Yemeni gov't criticizes UN report on food insecurity

2020-08-10 | Since 2 Month

Riyadh (Debriefer) - The Yemeni internationally-recognized government on Sunday criticized a report issued by UN agencies on an increase in people who would face higher level of food crisis to more than 3 million people in south Yemen.
The "inaccurate report aims to raise funding" that will be "spent in unfeasible activities," the government added.
Released by the World Food Programme, UNICEF and Food and Agriculture Organization on 22 July, the latest Integrated Food Security Phase Classification (IPC) analysis for 133 districts in Yemen forecasts that "more than 1 million more people in the southern areas of Yemen will face acute food insecurity by the end of the year.
"Acute food insecurity will increase from the current 25 percent of the population to 40 percent by the end of the year in the areas surveyed – an increase from 2 million people to 3.2 million people out of a surveyed population of 7.9 million," the analysis read.
"The areas forecast to experience the worst deterioration over the next six months are Abyan, Aden, Ad Dhalea, Hadhramout, Lahj and Taiz."
"The picture painted by the latest food security analysis for Yemen's southern districts is truly heart-breaking," the WFP Executive Director was quoted in the report.
"Unless the international community steps up with an urgent injection of funds, we are going to find ourselves right back where we were in 2018, when we had to fight our way back from the brink of a full-scale famine," David Beasley added.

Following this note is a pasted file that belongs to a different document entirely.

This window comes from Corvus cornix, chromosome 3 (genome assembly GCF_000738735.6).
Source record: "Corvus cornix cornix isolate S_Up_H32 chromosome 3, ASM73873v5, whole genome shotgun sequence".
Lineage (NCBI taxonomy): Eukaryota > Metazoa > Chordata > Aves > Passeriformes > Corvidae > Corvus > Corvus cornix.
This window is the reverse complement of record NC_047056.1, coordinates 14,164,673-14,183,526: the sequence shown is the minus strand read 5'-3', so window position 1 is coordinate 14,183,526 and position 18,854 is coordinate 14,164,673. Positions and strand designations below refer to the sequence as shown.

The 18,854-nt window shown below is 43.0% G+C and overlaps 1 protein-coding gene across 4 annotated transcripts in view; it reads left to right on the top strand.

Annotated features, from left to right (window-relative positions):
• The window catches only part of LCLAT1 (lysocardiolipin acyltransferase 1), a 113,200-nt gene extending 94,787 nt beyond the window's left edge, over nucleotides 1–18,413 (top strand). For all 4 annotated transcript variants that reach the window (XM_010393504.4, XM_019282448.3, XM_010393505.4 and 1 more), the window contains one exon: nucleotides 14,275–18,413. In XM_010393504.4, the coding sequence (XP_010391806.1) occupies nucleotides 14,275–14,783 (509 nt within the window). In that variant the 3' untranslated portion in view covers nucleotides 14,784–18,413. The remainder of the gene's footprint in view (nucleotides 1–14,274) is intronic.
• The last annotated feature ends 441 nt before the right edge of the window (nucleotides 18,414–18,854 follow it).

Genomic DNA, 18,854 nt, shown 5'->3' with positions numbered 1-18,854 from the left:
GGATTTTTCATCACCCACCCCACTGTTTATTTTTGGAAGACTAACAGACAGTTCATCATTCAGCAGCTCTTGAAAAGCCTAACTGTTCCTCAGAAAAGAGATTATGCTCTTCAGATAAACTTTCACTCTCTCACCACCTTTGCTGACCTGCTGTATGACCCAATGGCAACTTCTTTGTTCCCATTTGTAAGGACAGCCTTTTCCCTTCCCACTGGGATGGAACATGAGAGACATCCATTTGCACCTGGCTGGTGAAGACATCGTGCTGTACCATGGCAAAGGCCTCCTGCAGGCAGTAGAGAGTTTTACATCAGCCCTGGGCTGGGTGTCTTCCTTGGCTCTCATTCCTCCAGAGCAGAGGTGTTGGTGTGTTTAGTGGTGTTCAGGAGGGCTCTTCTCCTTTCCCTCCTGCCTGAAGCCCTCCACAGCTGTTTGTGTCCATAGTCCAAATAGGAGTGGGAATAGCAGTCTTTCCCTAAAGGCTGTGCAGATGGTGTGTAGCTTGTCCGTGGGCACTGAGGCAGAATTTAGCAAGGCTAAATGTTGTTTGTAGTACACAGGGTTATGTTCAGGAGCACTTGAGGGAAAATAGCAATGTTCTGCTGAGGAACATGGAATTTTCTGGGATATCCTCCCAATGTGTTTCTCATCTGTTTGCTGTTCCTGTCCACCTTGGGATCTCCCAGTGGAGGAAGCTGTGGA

However, according to head of the government-run IDP camps' executive unit, this report "aims only to solicit support that, when comes, is not channeled to these arenas."
"We are asking about the funding of US$ 1.37 billion they have recently received; where have these organizations used it? Was it in the aspects mentioned in the report, or in unfeasible activities?" Najeeb al-Sa'adi added in remarks to Asharq Al-awsat.
The very report bears condemnation against these organizations, whose work "was not based on strategies. For instance, instead of bringing water to any population gathering, why haven't they founded a project that would benefit the locals after these agencies leave or their funding stops?
"It's imperfect that international agencies work away from official organizations," the Yemeni official said.
While their "inaccurate report talks about needs in Marib, Shabwa and Abyan," these agencies are not operational in these governorates, but in Aden, Lahj and the western coast only, he argued.
There are 16 districts in eight governorates with the highest levels of food insecurity (IPC4); Ad Dhalea (3 districts), Marib (3), Al Baydha (2), Shabwa (2), Abyan (2), Taiz (2), Al Jawf (1) and Hadhramout (1), the UN report says.
"Yemen is hanging by a thread. The forecast for the next few months is very concerning and it's essential that we have the resources to be able to continue to deliver food assistance to the millions who rely on it," WFP Country Director for Yemen said.
"If we fail to act now, the consequences will be devastating," Laurent Bukera added.

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